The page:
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Animal Breeding and Genetics
Asian-Australasian Journal of Animal Sciences 2000;13(4): 431-434.
DOI: https://doi.org/10.5713/ajas.2000.431    Published online April 1, 2000.
Marker-Assisted Mating Applied in In-Situ Conservation of Indigenous Animals in Small Populations : (1) Choosing Mating Schemes for Maximum Heterozygosity
X. L. Wu, R. Z. Liu, Q. S. Shi, X. C. Liu, X. Li, M. S. Wu
Maintaining maximum genetic variability is of critical importance with in-situ conservation of animal species in small populations. Marker-assisted mating (MAM) was suggested to achieve maximum heterozygosity in offspring populations. The aims of this research was to investigate and decide the effectiveness and promising types of MAM to achieve this goal. Analysis of variance with simulation data revealed that the heterozygosity in offspring populations was significantly determined by sire heterozygosity from mating of non-inbred parent animals, and significantly by sire heterozygosity and percent parental difference in offspring reproduced by inbred parents. Seven types of marker-assisted mating schemes were examined, in which offspring exhibited heterozygosity that was -0.01 to 7.37% below or above that from random mating of non-inbred parent animals, and 0.00 to 16.39% above that from random mating of inbred parent animals. The great increase in offspring heterozygosity was observed with mating by tandem maximizing sire heterozygosity, percent parental difference, and dam heterozygosity. Random mating resulted in fluctuation of offspring heterozygosity. These results suggested that MAM was a promising method for maintaining maximum offspring variability in in-situ conservation of animal species in small populations.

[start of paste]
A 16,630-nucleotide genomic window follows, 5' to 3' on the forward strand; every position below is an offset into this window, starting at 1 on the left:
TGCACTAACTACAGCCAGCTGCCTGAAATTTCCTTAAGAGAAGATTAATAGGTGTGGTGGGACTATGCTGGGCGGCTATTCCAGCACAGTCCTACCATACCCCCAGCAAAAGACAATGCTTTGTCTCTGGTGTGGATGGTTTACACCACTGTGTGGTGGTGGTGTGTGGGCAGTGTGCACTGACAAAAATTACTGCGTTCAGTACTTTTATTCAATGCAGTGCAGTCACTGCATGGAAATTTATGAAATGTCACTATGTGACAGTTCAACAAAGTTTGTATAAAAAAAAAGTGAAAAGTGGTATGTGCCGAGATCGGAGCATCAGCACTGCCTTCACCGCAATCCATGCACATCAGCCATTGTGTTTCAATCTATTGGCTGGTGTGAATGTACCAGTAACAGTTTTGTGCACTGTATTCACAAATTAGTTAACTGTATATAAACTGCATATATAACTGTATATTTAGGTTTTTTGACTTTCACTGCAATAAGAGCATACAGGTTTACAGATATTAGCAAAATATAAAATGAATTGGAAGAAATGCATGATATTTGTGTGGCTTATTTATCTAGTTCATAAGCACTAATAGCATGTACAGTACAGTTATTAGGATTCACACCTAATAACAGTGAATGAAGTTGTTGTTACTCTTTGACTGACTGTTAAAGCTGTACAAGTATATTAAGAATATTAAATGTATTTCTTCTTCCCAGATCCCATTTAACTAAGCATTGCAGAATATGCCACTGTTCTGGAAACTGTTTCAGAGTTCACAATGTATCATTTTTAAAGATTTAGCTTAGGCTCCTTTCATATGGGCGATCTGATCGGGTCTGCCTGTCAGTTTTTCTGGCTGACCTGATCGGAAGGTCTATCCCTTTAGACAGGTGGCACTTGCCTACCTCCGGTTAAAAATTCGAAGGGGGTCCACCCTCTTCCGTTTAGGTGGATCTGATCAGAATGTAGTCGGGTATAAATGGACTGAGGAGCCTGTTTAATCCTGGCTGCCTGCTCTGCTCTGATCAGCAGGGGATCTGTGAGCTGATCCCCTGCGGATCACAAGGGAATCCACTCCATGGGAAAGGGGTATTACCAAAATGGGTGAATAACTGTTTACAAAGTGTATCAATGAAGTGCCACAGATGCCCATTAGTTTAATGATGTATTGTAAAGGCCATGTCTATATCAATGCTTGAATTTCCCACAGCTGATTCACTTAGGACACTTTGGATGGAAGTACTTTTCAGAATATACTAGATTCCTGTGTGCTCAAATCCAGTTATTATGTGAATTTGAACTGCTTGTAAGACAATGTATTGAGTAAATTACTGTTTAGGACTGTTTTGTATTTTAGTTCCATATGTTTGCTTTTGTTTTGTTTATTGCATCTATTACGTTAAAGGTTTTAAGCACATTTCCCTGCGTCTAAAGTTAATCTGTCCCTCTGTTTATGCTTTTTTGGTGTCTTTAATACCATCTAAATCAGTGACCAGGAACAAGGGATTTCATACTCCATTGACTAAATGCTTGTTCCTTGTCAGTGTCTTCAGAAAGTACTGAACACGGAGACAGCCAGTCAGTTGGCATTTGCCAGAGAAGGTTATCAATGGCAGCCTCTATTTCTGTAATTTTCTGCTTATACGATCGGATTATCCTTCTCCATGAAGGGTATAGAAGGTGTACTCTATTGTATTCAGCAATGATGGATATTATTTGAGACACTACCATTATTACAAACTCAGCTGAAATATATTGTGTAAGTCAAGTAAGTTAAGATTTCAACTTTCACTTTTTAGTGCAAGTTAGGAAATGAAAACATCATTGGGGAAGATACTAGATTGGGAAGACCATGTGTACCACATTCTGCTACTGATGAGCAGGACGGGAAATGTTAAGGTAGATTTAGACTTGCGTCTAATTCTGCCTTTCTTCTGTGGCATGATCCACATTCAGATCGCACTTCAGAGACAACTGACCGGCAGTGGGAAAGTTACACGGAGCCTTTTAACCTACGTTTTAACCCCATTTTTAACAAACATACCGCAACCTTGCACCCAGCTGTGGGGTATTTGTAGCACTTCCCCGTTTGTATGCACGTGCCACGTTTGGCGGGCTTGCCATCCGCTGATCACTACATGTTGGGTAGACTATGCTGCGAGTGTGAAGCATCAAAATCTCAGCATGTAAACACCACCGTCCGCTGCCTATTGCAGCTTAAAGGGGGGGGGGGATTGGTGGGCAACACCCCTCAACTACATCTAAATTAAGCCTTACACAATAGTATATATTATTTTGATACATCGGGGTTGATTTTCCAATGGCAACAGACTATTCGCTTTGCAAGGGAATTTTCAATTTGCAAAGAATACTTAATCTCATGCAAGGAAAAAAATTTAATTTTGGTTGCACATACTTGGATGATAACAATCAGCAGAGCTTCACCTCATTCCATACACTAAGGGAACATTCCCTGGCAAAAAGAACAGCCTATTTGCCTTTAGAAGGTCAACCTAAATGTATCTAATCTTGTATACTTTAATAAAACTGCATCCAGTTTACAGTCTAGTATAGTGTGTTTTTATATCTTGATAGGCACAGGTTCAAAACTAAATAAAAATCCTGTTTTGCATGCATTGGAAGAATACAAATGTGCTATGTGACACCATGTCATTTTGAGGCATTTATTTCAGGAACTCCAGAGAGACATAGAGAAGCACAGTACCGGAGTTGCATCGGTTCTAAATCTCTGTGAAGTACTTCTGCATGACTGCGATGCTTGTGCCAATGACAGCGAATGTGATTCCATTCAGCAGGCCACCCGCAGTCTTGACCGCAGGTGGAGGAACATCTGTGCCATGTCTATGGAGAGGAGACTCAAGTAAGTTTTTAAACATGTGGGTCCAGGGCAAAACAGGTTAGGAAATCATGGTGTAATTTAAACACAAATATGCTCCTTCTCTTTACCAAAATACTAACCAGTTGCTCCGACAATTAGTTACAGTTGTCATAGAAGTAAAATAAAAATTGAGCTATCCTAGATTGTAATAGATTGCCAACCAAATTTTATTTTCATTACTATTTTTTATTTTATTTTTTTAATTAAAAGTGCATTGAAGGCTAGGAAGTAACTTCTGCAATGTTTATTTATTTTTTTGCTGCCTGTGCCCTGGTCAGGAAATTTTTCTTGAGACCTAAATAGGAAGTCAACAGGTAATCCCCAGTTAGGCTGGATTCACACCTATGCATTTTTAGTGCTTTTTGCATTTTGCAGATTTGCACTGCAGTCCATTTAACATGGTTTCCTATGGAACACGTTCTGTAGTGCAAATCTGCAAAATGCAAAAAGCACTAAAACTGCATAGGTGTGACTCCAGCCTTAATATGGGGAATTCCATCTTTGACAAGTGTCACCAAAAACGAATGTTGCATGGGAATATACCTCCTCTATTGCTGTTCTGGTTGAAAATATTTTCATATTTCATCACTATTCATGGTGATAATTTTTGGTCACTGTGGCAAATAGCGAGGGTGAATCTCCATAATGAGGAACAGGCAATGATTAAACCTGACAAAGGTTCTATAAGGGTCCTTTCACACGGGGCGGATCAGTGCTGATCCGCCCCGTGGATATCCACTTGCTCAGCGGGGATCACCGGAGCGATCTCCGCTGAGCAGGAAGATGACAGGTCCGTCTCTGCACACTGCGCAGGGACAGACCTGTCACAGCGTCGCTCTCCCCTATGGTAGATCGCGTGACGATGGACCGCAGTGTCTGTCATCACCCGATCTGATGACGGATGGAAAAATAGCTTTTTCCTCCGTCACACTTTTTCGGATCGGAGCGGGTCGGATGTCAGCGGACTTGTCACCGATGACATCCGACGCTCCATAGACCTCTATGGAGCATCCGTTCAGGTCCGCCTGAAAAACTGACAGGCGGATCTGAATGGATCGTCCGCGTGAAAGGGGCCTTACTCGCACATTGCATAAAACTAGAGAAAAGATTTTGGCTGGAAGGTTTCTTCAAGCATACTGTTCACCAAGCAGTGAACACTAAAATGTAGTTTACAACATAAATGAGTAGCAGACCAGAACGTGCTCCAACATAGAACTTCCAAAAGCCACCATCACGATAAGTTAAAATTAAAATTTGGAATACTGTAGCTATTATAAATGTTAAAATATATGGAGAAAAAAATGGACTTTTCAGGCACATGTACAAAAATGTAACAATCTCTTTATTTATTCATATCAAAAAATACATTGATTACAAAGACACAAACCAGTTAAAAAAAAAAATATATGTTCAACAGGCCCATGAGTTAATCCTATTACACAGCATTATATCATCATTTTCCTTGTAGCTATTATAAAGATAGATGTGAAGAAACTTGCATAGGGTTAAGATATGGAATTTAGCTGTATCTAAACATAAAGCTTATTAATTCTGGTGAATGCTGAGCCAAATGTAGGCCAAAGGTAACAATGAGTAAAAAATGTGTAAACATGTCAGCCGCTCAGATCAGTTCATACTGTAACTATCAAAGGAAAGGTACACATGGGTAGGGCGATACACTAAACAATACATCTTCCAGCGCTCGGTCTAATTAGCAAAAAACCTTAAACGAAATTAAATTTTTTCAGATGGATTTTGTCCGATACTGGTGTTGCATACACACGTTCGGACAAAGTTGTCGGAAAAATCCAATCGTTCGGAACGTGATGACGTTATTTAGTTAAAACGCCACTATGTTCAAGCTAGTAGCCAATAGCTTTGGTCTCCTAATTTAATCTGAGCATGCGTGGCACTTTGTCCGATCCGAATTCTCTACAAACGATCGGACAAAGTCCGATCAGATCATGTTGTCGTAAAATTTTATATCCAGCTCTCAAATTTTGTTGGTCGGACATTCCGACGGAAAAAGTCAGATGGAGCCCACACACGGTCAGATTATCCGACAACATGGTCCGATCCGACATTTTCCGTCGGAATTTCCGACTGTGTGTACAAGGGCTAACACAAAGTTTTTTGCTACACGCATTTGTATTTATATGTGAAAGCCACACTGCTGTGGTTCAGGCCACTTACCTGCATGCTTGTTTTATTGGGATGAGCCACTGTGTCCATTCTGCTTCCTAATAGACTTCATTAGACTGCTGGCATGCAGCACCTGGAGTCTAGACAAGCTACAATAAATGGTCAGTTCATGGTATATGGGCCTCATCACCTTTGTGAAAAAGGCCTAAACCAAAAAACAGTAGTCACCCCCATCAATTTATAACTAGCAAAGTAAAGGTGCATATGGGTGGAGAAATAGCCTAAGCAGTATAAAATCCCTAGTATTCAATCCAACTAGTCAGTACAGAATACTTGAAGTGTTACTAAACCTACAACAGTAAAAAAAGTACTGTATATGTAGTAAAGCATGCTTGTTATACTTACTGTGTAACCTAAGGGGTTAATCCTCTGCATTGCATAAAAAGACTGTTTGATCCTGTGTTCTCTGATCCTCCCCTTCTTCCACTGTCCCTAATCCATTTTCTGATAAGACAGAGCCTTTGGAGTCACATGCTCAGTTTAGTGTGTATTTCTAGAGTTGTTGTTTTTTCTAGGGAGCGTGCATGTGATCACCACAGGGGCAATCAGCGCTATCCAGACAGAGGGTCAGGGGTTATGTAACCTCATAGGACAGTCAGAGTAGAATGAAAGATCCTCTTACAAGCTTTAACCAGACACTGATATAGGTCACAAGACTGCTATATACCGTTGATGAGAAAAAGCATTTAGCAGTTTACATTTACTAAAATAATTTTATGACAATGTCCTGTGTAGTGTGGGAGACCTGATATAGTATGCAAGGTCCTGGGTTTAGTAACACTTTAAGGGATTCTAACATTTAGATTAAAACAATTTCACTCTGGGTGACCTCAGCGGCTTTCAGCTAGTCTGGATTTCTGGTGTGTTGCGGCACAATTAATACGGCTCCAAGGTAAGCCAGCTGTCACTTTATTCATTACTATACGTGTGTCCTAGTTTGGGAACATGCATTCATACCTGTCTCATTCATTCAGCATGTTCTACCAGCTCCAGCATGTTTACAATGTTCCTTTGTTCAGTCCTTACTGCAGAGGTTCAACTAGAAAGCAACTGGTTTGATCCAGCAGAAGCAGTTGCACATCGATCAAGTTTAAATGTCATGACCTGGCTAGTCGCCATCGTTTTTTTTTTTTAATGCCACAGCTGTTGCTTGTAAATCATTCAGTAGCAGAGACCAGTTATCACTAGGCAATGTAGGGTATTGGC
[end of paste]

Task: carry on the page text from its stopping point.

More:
Keywords: Marker-Assisted Mating; In-Situ Conservation; Indigenous Animals; Heterozygosity
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